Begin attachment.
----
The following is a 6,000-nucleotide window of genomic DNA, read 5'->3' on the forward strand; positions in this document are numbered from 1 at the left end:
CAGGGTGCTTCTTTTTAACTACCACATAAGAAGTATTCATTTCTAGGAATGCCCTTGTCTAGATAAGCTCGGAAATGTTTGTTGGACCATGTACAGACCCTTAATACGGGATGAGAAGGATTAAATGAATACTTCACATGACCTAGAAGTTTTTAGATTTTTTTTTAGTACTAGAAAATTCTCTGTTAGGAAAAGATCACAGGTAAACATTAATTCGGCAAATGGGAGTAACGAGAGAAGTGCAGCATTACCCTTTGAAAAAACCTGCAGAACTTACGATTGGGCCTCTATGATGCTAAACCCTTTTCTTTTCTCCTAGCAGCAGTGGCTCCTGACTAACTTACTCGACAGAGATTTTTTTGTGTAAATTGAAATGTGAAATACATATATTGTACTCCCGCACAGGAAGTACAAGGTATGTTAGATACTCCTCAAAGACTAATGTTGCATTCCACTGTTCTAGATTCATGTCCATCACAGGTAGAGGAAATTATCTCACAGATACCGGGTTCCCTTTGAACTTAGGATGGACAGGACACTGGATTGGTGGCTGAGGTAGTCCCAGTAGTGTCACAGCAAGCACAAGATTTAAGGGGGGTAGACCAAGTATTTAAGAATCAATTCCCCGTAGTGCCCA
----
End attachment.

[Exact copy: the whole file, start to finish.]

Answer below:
The following is a 6,000-nucleotide window of genomic DNA, read 5'->3' on the forward strand; positions in this document are numbered from 1 at the left end:
CAGGGTGCTTCTTTTTAACTACCACATAAGAAGTATTCATTTCTAGGAATGCCCTTGTCTAGATAAGCTCGGAAATGTTTGTTGGACCATGTACAGACCCTTAATACGGGATGAGAAGGATTAAATGAATACTTCACATGACCTAGAAGTTTTTAGATTTTTTTTTAGTACTAGAAAATTCTCTGTTAGGAAAAGATCACAGGTAAACATTAATTCGGCAAATGGGAGTAACGAGAGAAGTGCAGCATTACCCTTTGAAAAAACCTGCAGAACTTACGATTGGGCCTCTATGATGCTAAACCCTTTTCTTTTCTCCTAGCAGCAGTGGCTCCTGACTAACTTACTCGACAGAGATTTTTTTGTGTAAATTGAAATGTGAAATACATATATTGTACTCCCGCACAGGAAGTACAAGGTATGTTAGATACTCCTCAAAGACTAATGTTGCATTCCACTGTTCTAGATTCATGTCCATCACAGGTAGAGGAAATTATCTCACAGATACCGGGTTCCCTTTGAACTTAGGATGGACAGGACACTGGATTGGTGGCTGAGGTAGTCCCAGTAGTGTCACAGCAAGCACAAGATTTAAGGGGGGTAGACCAAGTATTTAAGAATCAATTCCCCGTAGTGCCCA